Sloane's Integer Sequences gives the number for partitions of N for many values of N. The first solution given in this thread (and the one in its reply) doesn't work. For instance, with N=10, it only gives 42 when it should give 77 (among other obviously invalid partitions it lists).

Here's one using an iterator. Since the number of partitions of N grows exponentially with N, it might be best to not have the entire set of partitions in memory. This is based off the algorithm outlined here.

my $n = shift || 10;
my $iter = int_partitions($n);
my $total;
while ( my @part = $iter->() ) {
$total++;
print "@part\n";
}
print "There are $total partitions of $n\n";
sub int_partitions {
my $n = shift;
my @tally;
return sub {
if (!@tally) {
@tally = ( (0) x $n, 1 );
return ($n);
}
## last partition is $n 1's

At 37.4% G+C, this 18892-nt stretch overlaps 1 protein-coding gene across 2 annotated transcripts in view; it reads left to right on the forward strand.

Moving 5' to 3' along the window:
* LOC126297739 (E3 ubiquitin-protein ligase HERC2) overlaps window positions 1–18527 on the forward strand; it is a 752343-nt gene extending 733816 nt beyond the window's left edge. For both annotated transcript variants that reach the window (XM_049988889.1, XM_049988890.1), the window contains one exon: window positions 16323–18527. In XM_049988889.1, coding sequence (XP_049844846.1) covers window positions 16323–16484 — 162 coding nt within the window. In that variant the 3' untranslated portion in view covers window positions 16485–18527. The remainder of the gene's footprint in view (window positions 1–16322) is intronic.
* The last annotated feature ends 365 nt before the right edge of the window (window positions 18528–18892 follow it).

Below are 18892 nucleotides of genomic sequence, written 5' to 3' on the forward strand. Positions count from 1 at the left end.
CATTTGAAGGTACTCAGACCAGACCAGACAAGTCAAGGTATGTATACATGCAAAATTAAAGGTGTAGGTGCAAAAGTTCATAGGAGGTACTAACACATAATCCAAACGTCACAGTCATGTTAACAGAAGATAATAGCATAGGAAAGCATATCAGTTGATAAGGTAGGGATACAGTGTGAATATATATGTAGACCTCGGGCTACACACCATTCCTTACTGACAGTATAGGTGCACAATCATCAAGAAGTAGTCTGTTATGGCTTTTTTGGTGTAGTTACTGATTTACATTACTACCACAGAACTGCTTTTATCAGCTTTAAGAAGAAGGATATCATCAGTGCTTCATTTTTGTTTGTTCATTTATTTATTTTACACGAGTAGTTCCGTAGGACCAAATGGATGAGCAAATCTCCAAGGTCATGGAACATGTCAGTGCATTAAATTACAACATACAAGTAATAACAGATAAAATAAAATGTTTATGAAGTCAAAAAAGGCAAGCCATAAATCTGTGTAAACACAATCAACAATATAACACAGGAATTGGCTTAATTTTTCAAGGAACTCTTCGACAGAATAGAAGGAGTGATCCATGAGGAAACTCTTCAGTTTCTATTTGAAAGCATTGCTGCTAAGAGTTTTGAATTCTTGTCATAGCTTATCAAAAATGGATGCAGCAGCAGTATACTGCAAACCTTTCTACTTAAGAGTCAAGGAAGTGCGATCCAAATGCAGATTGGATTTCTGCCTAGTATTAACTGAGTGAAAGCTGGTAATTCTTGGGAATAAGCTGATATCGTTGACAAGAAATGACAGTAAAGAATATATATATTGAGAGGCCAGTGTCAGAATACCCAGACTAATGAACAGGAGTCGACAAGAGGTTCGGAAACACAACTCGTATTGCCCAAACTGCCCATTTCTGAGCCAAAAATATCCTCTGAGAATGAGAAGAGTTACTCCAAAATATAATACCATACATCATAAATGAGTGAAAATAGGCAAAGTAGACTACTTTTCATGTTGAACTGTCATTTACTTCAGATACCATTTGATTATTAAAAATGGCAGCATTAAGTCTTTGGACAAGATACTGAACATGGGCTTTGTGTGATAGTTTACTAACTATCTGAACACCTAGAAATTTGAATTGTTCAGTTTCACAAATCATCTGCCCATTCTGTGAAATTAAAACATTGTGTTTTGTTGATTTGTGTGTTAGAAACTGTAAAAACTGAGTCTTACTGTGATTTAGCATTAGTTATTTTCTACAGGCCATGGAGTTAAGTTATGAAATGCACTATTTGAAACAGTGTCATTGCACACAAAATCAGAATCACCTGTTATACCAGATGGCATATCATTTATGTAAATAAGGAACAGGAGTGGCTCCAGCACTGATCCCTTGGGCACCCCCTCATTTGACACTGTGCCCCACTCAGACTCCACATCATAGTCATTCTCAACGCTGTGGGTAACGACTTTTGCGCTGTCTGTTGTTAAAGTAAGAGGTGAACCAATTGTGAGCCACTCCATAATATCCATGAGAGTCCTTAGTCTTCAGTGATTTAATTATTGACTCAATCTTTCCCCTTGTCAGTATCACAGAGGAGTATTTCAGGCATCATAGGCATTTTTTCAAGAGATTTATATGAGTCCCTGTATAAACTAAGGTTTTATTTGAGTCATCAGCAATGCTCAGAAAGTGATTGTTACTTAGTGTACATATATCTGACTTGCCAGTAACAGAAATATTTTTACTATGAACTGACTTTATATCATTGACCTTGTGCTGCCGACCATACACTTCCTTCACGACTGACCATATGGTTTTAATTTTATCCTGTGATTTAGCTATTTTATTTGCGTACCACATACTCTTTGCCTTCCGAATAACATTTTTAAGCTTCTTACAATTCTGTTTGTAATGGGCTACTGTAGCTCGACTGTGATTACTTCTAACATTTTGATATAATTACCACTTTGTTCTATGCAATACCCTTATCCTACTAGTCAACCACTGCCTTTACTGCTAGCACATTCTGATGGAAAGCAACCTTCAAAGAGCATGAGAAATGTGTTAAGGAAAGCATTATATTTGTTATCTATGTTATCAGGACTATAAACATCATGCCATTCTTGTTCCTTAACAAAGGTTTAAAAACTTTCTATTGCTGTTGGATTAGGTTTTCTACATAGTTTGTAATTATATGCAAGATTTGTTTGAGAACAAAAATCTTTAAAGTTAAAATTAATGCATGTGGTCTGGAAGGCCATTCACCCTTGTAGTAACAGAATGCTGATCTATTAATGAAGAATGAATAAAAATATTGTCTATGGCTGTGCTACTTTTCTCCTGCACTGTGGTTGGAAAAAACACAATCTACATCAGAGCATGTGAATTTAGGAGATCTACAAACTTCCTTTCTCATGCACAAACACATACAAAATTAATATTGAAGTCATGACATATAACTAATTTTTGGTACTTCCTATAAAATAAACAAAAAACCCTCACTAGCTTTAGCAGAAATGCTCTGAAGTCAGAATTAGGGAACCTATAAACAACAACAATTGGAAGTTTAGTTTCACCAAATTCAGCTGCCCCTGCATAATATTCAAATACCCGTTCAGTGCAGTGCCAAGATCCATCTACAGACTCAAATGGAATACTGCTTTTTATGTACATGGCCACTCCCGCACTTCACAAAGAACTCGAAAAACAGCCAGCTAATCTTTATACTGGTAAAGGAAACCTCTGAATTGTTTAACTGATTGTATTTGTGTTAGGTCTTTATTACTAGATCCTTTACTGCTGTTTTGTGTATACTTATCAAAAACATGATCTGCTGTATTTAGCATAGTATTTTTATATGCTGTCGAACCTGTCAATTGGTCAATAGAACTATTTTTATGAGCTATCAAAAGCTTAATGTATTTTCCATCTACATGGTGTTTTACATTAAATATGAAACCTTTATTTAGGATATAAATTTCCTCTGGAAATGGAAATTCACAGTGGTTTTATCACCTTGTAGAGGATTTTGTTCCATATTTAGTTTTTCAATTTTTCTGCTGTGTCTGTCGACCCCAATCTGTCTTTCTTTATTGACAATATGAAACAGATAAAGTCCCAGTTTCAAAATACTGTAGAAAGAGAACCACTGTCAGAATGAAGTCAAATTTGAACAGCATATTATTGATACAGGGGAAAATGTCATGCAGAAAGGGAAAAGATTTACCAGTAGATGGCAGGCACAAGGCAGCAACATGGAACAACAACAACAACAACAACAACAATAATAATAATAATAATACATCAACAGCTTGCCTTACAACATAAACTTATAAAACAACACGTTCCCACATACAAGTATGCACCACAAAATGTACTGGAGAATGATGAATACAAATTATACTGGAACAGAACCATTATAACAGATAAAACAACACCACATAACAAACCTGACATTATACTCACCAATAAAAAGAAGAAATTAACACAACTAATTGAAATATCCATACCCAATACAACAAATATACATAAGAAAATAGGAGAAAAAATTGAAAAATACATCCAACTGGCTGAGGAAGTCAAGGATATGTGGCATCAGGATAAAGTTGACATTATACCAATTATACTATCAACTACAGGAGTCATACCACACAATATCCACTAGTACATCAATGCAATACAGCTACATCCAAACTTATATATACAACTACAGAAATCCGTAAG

return if $tally[1] == $n;
## take one away from smallest >1 part
my ($least) = grep { $tally[$_] } 2 .. $n;
$tally[$least]--;
$tally[$least-1]++;
$tally[1]++;
## collect multiple 1's into groups smaller than $least
while ( $least > 2 and $tally[1] > 1 ) {
my $move = ( sort { $a <=> $b } $least-1, $tally[1] )[0];
$tally[1] -= $move;
$tally[$move]++;
}
return map { ($_) x $tally[$_] } reverse 1 .. $n;
};
}

The internal order of parts is not significant. The parts are returned in ascending order of their smallest element. If the input set has duplicates, so will the output. I'd have to think about how to do this for multisets... Hey, this is fun! ;)